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Saturday, June 19, 2010

THE WILDKIN’S CURSE By Kate Forsyth. Sydney: Macmillan, 2010.

This is a so-called “companion volume” to The Starthorn Tree, which I haven’t read, but it doesn’t matter. It can be read as a stand-alone story, though it is set some years later.

The novel is set in a world in which there are different types of people – the aristocratic starkin, the lower-class hearthkin and the wildkin, who are more or less human, but with an Elvish feel about them –pointed ears and magical abilities. There are Faerie-type beings in the forests and the air, who are associated with the wildkin. In the first novel, a group of teenagers set off on a quest to rescue the brother of one of the characters, who was in an enchanted sleep. This time, the children of those characters are on a quest to free wildkin Princess Rozalina, whose starkin father is keeping her locked up in a tower and has plans for her. The fate of the entire country depends on what they do – but Princess Rozalina is dangerous, though not intentionally. Her prophecies always come to pass. Always.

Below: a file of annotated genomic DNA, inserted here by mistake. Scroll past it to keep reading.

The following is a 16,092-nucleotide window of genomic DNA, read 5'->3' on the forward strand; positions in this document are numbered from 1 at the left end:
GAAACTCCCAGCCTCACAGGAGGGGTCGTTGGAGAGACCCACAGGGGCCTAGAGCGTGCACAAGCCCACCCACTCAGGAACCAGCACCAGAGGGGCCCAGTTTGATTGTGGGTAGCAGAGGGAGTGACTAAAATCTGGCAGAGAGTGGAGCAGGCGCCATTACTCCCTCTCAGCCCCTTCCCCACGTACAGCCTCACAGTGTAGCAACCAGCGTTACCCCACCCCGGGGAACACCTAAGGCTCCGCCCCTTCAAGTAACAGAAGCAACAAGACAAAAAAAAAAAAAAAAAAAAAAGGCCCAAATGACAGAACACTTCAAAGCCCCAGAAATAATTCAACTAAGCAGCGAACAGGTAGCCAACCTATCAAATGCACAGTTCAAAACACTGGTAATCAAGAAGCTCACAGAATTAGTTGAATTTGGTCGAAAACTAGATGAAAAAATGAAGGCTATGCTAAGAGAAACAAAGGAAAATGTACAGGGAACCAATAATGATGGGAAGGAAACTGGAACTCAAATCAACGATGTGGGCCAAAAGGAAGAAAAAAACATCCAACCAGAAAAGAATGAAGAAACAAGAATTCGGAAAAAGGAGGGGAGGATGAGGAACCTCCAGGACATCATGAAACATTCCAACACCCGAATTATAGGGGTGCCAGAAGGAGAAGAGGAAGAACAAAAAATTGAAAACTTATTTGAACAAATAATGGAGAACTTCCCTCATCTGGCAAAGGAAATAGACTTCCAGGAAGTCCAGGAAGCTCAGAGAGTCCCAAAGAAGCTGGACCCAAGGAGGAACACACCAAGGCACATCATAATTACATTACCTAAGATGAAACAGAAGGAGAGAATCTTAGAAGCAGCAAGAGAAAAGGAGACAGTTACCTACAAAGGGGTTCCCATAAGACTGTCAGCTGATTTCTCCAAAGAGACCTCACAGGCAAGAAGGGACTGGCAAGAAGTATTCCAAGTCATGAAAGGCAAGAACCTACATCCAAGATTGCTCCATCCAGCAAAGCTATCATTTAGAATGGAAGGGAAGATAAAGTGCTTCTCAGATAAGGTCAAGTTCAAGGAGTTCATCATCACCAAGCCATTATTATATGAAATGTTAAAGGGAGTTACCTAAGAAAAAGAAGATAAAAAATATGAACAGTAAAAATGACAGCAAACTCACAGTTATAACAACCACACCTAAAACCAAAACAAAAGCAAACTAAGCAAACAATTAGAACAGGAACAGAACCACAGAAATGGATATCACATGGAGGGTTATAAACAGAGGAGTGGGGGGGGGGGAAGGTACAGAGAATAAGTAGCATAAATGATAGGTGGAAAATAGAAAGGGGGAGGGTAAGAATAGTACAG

Kate Forsyth is the author of a large number of award-winning children’s fantasy novels and it’s not hard to see why they won prizes. She creates characters you can care about. I don’t generally like quest novels, but this one is not about an elf, a long-lost prince a bad-tempered dwarf and a couple of bickering warriors going after a magical object. The characters are human. They love and hate, they get tired and cold and hungry.

She has also worked carefully on her cultures and background. The society is a strange mixture of Middle Ages and eighteenth century France. She uses whatever bit of history is convenient for her story. Somehow, it works. And it works, also, as a cracking good adventure.

Excuse me. I’m off to find a copy of The Starthorn Tree, so I can see where it all began.


Sandy Fussell said...

This review has made me reshuffle the reading pile on my desk. Just put The Wildkin's Curse on top.

Sue Bursztynski said...

Hope you like it as much as I did, Sandy. There are a lot of fantasy novels for kids and young adults these days and it's often hard to decide whether they are likely to be any good, but I have read one other Kate Forsyth novel and I like her style. I intend to read more.